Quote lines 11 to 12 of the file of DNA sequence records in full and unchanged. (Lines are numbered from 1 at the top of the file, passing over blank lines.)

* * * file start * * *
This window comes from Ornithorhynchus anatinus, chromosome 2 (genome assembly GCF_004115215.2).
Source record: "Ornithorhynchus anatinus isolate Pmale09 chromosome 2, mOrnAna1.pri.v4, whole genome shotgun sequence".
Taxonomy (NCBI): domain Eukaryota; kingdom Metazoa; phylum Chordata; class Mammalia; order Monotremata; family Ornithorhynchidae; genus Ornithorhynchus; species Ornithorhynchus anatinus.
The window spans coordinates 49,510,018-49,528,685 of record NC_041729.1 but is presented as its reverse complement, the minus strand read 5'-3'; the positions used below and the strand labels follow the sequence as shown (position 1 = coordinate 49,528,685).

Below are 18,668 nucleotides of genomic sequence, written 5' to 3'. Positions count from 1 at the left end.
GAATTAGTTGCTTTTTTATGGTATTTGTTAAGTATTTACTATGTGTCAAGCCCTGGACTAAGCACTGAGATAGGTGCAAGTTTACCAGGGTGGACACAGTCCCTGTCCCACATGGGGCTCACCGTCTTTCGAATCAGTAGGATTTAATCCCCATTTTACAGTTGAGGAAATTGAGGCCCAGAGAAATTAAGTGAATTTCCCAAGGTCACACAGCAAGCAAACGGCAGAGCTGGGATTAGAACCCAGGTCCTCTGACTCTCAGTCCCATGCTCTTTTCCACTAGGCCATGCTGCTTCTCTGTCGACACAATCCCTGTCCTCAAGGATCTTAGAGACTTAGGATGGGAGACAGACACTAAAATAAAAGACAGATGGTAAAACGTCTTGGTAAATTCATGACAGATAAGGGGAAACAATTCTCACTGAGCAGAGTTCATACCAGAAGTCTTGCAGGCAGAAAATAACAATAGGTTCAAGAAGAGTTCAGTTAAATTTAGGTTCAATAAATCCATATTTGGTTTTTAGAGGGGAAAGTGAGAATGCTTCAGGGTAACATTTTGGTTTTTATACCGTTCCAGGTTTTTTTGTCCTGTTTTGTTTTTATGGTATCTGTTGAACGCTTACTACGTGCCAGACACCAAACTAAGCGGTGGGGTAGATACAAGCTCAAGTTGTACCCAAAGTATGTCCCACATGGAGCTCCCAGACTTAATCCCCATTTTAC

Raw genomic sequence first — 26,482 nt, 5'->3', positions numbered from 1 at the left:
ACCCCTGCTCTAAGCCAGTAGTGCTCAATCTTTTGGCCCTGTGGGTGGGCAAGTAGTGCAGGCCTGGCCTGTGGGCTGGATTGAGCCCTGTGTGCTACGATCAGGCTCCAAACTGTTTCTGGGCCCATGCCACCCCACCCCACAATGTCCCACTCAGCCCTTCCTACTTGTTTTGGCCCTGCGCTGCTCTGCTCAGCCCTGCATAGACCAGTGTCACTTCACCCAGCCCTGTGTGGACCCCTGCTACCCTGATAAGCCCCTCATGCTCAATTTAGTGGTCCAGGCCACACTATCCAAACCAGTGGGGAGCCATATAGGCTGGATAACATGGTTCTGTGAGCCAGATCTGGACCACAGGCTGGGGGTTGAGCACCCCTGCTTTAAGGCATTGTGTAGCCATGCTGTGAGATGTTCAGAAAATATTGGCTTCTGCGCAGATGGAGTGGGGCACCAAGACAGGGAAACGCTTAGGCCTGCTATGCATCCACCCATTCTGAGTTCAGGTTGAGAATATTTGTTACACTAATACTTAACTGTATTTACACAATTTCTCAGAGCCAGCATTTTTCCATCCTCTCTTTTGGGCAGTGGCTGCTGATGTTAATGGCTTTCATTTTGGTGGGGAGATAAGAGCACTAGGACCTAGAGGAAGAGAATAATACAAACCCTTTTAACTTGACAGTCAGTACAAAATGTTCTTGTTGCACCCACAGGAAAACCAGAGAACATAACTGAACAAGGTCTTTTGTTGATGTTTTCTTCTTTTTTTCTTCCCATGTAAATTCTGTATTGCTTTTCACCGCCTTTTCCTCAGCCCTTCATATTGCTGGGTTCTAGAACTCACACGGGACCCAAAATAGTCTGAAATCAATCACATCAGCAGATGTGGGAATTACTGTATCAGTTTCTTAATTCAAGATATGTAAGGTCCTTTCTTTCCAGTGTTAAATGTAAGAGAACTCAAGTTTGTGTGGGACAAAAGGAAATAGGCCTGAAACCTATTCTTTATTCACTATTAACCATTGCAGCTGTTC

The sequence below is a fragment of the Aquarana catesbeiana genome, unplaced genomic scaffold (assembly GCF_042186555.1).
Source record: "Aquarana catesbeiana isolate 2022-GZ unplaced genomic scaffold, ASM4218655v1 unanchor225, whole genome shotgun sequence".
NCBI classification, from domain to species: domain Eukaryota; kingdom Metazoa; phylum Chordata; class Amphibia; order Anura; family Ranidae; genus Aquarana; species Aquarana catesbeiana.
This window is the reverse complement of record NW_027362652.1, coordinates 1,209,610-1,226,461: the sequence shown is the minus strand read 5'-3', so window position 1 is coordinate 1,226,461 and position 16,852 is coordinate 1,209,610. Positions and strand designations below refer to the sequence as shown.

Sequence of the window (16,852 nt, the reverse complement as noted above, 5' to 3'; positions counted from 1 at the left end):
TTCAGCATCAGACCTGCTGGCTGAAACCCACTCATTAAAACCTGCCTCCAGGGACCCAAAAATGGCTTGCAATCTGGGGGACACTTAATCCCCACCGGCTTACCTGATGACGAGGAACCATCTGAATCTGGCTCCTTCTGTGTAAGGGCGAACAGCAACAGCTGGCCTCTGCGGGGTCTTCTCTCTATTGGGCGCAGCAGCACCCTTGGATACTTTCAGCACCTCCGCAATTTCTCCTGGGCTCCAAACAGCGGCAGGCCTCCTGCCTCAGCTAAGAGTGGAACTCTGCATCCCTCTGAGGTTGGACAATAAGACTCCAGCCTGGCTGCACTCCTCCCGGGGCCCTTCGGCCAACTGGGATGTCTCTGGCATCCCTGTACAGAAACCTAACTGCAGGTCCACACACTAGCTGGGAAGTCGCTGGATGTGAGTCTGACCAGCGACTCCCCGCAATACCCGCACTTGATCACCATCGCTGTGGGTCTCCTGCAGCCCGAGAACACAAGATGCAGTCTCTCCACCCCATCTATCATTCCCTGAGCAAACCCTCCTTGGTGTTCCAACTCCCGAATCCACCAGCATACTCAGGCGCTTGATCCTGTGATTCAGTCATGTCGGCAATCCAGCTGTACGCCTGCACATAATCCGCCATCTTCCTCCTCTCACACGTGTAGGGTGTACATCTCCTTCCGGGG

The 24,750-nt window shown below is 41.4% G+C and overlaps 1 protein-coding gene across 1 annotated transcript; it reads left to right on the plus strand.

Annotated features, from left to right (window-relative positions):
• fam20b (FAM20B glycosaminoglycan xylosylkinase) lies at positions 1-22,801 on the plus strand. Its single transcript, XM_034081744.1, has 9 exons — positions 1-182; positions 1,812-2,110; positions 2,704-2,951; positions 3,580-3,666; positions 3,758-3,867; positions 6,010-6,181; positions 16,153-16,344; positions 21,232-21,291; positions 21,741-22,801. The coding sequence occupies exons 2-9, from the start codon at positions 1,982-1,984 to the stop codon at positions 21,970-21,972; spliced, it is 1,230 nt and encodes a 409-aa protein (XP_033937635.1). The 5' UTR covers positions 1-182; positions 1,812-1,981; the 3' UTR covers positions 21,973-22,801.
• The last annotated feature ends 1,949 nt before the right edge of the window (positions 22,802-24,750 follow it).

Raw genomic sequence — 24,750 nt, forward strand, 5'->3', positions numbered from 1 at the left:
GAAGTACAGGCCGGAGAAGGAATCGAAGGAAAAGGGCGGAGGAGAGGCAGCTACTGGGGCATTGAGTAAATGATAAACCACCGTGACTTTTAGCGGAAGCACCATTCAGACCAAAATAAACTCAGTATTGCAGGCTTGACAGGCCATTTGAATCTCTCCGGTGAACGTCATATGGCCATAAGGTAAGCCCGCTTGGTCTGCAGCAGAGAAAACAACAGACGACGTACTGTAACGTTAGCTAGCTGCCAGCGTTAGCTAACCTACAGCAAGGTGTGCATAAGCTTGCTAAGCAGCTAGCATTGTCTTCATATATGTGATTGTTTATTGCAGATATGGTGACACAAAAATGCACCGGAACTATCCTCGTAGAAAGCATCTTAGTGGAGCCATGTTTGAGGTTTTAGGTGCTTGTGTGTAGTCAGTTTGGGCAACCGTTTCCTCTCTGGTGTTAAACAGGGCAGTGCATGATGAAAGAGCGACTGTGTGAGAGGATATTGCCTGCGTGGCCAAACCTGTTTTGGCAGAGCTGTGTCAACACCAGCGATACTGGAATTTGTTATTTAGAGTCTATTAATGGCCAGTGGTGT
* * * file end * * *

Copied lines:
NCBI classification, from domain to species: domain Eukaryota; kingdom Metazoa; phylum Chordata; class Amphibia; order Anura; family Ranidae; genus Aquarana; species Aquarana catesbeiana.
This window is the reverse complement of record NW_027362652.1, coordinates 1,209,610-1,226,461: the sequence shown is the minus strand read 5'-3', so window position 1 is coordinate 1,226,461 and position 16,852 is coordinate 1,209,610. Positions and strand designations below refer to the sequence as shown.